A FRESH application for a massive resort at Loch Lomond is “hugely worrying”, the Scottish Greens have said.

Flamingo Land, the developer behind the Lomond Banks project, has set out a new proposal for a tourist spot in the area after the last one was withdrawn.

Plans include a refurbished tourist information building, up to a 60-bed hotel and 127 self-catering lodges.

Reacting to the latest proposal, MSP Ross Greer said the Save Loch Lomond campaign scored a “major win” - but he added that the scale of the project would continue to put “huge pressure” on local services.

The theme park firm's new plans will no longer include development in the ancient woodland at Drumkinnon Wood.

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Flamingo Land said it has now adopted an “enhanced ecological approach” to protect the local environment.

The Scottish Greens warned concerns around the resort remained.

Greer said: “This is a huge application and it’s going to take us some time to digest the details but it looks like our Save Loch Lomond campaign has scored at least one major win, the preservation of Drumkinnon Woods.

“That being said, the overall scale of the proposals are still the same, with a roughly similar number of lodges and a hotel of exactly the same capacity as last time. This will put huge pressure on local roads and have an obvious impact on residents.

“Our concerns about continued unobstructed access to the woods for local residents also still stand and the principle of selling off public land to a private developer like this rightly makes many people feel deeply uncomfortable, so these plans are still hugely worrying.”

The West Scotland MSP added that Flamingo Land have “proven themselves totally undeserving of trust”.

The LibDems said Loch Lomond was the wrong location for this type of development.

Rural affairs spokesperson Beatrice Wishart MSP said: "The developers of Flamingo Land have consistently behaved like a wrecking ball. It's no wonder locals do not want to see these plans go ahead.

"Scotland has an astonishing natural environment that brings in tourists from around the world. A national park is the wrong place for a development like this."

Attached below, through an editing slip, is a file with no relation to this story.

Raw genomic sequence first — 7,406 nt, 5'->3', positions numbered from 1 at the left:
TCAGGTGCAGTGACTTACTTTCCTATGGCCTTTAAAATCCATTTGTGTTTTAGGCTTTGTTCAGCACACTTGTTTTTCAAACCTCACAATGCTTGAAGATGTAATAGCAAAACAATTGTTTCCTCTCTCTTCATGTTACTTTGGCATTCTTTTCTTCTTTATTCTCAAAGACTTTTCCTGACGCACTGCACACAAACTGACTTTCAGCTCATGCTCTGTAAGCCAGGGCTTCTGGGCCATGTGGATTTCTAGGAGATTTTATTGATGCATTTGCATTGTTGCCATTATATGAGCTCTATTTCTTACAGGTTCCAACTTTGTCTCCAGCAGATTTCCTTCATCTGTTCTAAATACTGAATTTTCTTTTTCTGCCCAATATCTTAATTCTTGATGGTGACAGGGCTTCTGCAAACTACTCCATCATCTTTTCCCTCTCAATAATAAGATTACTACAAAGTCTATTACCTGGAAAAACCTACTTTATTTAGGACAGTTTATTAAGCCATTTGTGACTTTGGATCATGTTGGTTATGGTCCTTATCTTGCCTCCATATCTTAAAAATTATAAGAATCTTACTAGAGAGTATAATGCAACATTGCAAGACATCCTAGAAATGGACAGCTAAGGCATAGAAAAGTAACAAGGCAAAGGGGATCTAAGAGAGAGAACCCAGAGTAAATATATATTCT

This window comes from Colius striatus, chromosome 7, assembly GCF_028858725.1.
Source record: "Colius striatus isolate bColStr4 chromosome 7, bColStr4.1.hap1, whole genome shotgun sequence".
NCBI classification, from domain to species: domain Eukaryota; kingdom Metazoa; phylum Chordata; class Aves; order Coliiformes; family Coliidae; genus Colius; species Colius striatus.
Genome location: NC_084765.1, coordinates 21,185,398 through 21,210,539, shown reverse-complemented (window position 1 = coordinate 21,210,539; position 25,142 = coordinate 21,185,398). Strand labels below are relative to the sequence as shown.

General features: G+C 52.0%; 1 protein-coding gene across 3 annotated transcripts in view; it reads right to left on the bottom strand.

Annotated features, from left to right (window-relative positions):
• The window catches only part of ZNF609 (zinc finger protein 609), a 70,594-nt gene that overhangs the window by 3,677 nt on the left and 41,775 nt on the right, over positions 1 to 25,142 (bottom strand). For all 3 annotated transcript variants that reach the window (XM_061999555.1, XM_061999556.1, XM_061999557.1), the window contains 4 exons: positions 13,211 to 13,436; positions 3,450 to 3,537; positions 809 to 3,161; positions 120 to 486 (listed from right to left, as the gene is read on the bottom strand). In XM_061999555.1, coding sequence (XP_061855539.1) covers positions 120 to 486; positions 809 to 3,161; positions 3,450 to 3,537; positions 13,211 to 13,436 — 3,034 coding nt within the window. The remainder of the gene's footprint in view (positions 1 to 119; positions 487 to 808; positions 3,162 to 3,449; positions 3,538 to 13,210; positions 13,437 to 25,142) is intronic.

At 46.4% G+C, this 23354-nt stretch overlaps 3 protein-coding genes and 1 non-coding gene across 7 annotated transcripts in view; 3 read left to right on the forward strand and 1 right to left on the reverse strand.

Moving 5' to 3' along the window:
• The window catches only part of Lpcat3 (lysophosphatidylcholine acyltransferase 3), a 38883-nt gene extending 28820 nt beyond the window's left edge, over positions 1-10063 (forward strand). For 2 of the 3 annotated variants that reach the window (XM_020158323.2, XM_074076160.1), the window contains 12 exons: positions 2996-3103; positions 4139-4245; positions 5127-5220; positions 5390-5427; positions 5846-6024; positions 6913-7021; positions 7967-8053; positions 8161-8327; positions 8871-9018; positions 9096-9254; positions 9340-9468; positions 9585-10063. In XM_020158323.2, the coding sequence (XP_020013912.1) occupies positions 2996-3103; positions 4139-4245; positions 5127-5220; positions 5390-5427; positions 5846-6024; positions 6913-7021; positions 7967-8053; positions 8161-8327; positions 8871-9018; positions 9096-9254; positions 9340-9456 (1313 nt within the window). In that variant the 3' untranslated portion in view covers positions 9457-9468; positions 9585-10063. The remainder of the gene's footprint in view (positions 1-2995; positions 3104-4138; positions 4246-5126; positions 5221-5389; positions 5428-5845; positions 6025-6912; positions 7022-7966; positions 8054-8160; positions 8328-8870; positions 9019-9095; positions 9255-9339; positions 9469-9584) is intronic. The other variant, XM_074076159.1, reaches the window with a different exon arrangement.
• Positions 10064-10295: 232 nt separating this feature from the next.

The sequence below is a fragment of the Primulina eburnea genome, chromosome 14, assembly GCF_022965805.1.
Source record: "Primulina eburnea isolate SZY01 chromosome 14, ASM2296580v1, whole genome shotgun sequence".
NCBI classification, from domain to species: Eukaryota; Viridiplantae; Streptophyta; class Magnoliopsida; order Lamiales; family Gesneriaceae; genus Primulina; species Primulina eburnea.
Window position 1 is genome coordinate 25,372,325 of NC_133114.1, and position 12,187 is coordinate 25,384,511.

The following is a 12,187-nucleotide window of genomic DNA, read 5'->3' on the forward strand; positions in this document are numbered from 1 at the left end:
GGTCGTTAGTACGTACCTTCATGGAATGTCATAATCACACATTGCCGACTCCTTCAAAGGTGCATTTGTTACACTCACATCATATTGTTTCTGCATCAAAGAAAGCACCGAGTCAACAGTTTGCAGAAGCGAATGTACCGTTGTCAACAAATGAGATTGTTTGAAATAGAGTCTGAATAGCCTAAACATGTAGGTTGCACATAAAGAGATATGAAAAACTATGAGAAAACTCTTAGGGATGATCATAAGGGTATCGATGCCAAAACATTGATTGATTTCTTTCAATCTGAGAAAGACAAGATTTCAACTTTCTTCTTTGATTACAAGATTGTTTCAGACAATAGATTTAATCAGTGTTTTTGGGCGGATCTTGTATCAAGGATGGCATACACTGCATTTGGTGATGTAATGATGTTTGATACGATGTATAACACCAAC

Jim Paterson, development director for the Lomond Banks project, said the project would be beneficial to the local community.

He said: “After an extensive period of reflection, community liaison and enhanced ecological studies to make Lomond Banks the best it can be, I am delighted to be submitting our plans and taking forward a proposal which we believe is both robust and of benefit to the local community.

“We have listened to the issues raised throughout our consultation process, and the plans now include very significant amendments to ensure Lomond Banks will be in keeping with its environment and protect its treasured assets.”

He said the firm’s environmental and commercial commitment to Balloch and West Riverside “remains steadfast”.

He said Flamingo Land wanted to complement what makes Loch Lomond so attractive to visitors.

He continued: "Our aim would be to invest and hire locally, as well as working with local businesses to maximise the benefits of the development for all.”

Damon Scott, chief executive of Dunbartonshire Chamber of Commerce, said the area is already one of Scotland’s leading visitor destinations.

He said: "The project has already been a successful catalyst for the wider regeneration of the area and Balloch has undergone an amazing transformation as a result of the continued work and investment of the public sector partners and private enterprise.

“The ongoing improvements in infrastructure and the compelling mix of shops, restaurants, activities, accommodation and other businesses in the village continues to provide visitors with more reasons to come, stay longer and spend more in our local economy.

“Loch Lomond Shores is now established as one of Scotland’s top visitor destinations attracting and managing over a million visitors sustainably and giving them access to the wonderful views of Loch Lomond and beyond.”

Scott said he was encouraged by the response to engagement events with local businesses carried out by Lomond Banks last year as part of a public consultation leading up to the new plans.

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He continued: “The consultations provided an important opportunity for our business community to build a clear understanding of the updated plans, ask questions and provide feedback to help shape the final version of the planning submission.

“It is extremely encouraging that many of their priority areas – local supply chain, sustainability, skills and employability - now form an integral part of the planning application.

“There was also a recognition of the significant economic benefits the development would have for their own businesses and the wider area to create job opportunities and support skills development.

"This is of particular importance for communities in the area that have some of the highest levels of multiple deprivation in Scotland.”

The altered proposals now include:

  • Refurbished tourist information building
  • Up to 60-bedroom apart-hotel
  • Up to 32-bedspace budget hotel
  • Up to 127 self-catering lodges of various sizes
  • Reconstruction and refurbishment of Woodbank House to provide up to 15 self-catering apartments
  • Reconstruction and refurbishment of the attendant structures at Woodbank to provide up to six self-catering units
  • Leisure pool/water park/spa facility
  • Water sports hub
  • Water sports equipment storage building
  • Restaurants / café / retail areas
  • Craft brewery, including pub
  • Visitor reception area and hub building
  • External activity areas including event/performance areas, children’s play areas, picnic and barbeque areas
  • Monorail
  • Parking area